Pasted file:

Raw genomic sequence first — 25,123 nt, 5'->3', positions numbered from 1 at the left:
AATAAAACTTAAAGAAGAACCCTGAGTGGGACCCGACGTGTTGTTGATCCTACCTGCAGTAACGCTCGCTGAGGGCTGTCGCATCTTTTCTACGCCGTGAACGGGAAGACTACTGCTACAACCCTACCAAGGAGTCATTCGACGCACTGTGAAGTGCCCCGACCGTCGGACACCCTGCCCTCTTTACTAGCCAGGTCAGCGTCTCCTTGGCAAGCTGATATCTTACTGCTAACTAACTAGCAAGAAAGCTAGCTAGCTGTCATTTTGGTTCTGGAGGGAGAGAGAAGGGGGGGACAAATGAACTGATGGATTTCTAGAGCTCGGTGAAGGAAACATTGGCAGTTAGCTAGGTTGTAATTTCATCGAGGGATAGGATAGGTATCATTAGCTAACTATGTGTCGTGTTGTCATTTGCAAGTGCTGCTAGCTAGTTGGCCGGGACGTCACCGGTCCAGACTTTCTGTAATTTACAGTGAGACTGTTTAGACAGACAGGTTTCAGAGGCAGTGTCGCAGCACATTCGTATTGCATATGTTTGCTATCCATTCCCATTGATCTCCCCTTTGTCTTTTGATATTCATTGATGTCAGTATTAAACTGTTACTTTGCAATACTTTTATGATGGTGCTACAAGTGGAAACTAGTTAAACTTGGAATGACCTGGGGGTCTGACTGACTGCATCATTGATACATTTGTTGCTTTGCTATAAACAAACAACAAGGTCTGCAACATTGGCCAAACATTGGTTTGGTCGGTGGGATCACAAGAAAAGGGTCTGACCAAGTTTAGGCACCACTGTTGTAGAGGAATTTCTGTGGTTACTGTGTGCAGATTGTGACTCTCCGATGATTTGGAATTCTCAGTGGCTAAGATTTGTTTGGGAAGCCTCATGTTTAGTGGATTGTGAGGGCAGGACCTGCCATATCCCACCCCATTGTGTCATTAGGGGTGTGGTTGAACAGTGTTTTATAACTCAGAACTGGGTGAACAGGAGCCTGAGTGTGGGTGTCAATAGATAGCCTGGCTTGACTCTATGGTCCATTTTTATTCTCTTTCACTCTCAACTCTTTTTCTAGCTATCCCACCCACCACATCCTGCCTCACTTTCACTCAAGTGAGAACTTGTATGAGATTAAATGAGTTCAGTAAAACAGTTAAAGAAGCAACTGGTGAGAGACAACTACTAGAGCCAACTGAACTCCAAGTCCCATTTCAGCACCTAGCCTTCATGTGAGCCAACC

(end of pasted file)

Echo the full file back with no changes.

Raw genomic sequence first — 25,123 nt, 5'->3', positions numbered from 1 at the left:
AATAAAACTTAAAGAAGAACCCTGAGTGGGACCCGACGTGTTGTTGATCCTACCTGCAGTAACGCTCGCTGAGGGCTGTCGCATCTTTTCTACGCCGTGAACGGGAAGACTACTGCTACAACCCTACCAAGGAGTCATTCGACGCACTGTGAAGTGCCCCGACCGTCGGACACCCTGCCCTCTTTACTAGCCAGGTCAGCGTCTCCTTGGCAAGCTGATATCTTACTGCTAACTAACTAGCAAGAAAGCTAGCTAGCTGTCATTTTGGTTCTGGAGGGAGAGAGAAGGGGGGGACAAATGAACTGATGGATTTCTAGAGCTCGGTGAAGGAAACATTGGCAGTTAGCTAGGTTGTAATTTCATCGAGGGATAGGATAGGTATCATTAGCTAACTATGTGTCGTGTTGTCATTTGCAAGTGCTGCTAGCTAGTTGGCCGGGACGTCACCGGTCCAGACTTTCTGTAATTTACAGTGAGACTGTTTAGACAGACAGGTTTCAGAGGCAGTGTCGCAGCACATTCGTATTGCATATGTTTGCTATCCATTCCCATTGATCTCCCCTTTGTCTTTTGATATTCATTGATGTCAGTATTAAACTGTTACTTTGCAATACTTTTATGATGGTGCTACAAGTGGAAACTAGTTAAACTTGGAATGACCTGGGGGTCTGACTGACTGCATCATTGATACATTTGTTGCTTTGCTATAAACAAACAACAAGGTCTGCAACATTGGCCAAACATTGGTTTGGTCGGTGGGATCACAAGAAAAGGGTCTGACCAAGTTTAGGCACCACTGTTGTAGAGGAATTTCTGTGGTTACTGTGTGCAGATTGTGACTCTCCGATGATTTGGAATTCTCAGTGGCTAAGATTTGTTTGGGAAGCCTCATGTTTAGTGGATTGTGAGGGCAGGACCTGCCATATCCCACCCCATTGTGTCATTAGGGGTGTGGTTGAACAGTGTTTTATAACTCAGAACTGGGTGAACAGGAGCCTGAGTGTGGGTGTCAATAGATAGCCTGGCTTGACTCTATGGTCCATTTTTATTCTCTTTCACTCTCAACTCTTTTTCTAGCTATCCCACCCACCACATCCTGCCTCACTTTCACTCAAGTGAGAACTTGTATGAGATTAAATGAGTTCAGTAAAACAGTTAAAGAAGCAACTGGTGAGAGACAACTACTAGAGCCAACTGAACTCCAAGTCCCATTTCAGCACCTAGCCTTCATGTGAGCCAACC